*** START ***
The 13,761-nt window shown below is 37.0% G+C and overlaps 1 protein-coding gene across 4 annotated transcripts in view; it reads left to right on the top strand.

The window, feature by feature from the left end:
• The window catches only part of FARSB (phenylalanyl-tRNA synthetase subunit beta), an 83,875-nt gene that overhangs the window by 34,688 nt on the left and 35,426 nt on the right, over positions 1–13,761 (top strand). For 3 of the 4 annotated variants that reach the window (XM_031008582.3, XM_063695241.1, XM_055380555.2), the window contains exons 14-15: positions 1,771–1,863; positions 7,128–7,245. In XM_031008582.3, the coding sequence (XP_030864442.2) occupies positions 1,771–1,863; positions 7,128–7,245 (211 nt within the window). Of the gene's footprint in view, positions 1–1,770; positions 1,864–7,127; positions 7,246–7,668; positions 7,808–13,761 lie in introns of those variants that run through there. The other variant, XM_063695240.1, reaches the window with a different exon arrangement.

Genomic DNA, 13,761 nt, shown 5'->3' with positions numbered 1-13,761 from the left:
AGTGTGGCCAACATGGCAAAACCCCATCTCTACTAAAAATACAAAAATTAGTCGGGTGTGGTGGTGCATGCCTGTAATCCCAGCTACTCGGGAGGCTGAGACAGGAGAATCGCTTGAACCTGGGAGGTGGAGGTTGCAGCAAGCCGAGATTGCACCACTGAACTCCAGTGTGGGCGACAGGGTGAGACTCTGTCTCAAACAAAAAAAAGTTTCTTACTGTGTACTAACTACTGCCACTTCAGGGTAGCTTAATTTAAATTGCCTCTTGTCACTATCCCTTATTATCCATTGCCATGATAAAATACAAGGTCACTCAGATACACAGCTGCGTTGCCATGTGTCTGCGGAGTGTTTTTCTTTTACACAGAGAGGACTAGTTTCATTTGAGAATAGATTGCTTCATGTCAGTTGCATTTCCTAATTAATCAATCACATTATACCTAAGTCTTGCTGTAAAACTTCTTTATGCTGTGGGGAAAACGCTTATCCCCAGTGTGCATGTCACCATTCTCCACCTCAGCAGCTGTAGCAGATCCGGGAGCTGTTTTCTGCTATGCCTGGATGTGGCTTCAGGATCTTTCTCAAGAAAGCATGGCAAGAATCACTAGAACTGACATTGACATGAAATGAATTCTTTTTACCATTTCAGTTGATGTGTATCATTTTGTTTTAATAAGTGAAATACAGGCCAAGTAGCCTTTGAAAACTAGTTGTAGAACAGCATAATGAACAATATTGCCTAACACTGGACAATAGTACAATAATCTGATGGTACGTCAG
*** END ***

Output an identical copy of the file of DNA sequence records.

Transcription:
The 13,761-nt window shown below is 37.0% G+C and overlaps 1 protein-coding gene across 4 annotated transcripts in view; it reads left to right on the top strand.

The window, feature by feature from the left end:
• The window catches only part of FARSB (phenylalanyl-tRNA synthetase subunit beta), an 83,875-nt gene that overhangs the window by 34,688 nt on the left and 35,426 nt on the right, over positions 1–13,761 (top strand). For 3 of the 4 annotated variants that reach the window (XM_031008582.3, XM_063695241.1, XM_055380555.2), the window contains exons 14-15: positions 1,771–1,863; positions 7,128–7,245. In XM_031008582.3, the coding sequence (XP_030864442.2) occupies positions 1,771–1,863; positions 7,128–7,245 (211 nt within the window). Of the gene's footprint in view, positions 1–1,770; positions 1,864–7,127; positions 7,246–7,668; positions 7,808–13,761 lie in introns of those variants that run through there. The other variant, XM_063695240.1, reaches the window with a different exon arrangement.

Genomic DNA, 13,761 nt, shown 5'->3' with positions numbered 1-13,761 from the left:
AGTGTGGCCAACATGGCAAAACCCCATCTCTACTAAAAATACAAAAATTAGTCGGGTGTGGTGGTGCATGCCTGTAATCCCAGCTACTCGGGAGGCTGAGACAGGAGAATCGCTTGAACCTGGGAGGTGGAGGTTGCAGCAAGCCGAGATTGCACCACTGAACTCCAGTGTGGGCGACAGGGTGAGACTCTGTCTCAAACAAAAAAAAGTTTCTTACTGTGTACTAACTACTGCCACTTCAGGGTAGCTTAATTTAAATTGCCTCTTGTCACTATCCCTTATTATCCATTGCCATGATAAAATACAAGGTCACTCAGATACACAGCTGCGTTGCCATGTGTCTGCGGAGTGTTTTTCTTTTACACAGAGAGGACTAGTTTCATTTGAGAATAGATTGCTTCATGTCAGTTGCATTTCCTAATTAATCAATCACATTATACCTAAGTCTTGCTGTAAAACTTCTTTATGCTGTGGGGAAAACGCTTATCCCCAGTGTGCATGTCACCATTCTCCACCTCAGCAGCTGTAGCAGATCCGGGAGCTGTTTTCTGCTATGCCTGGATGTGGCTTCAGGATCTTTCTCAAGAAAGCATGGCAAGAATCACTAGAACTGACATTGACATGAAATGAATTCTTTTTACCATTTCAGTTGATGTGTATCATTTTGTTTTAATAAGTGAAATACAGGCCAAGTAGCCTTTGAAAACTAGTTGTAGAACAGCATAATGAACAATATTGCCTAACACTGGACAATAGTACAATAATCTGATGGTACGTCAG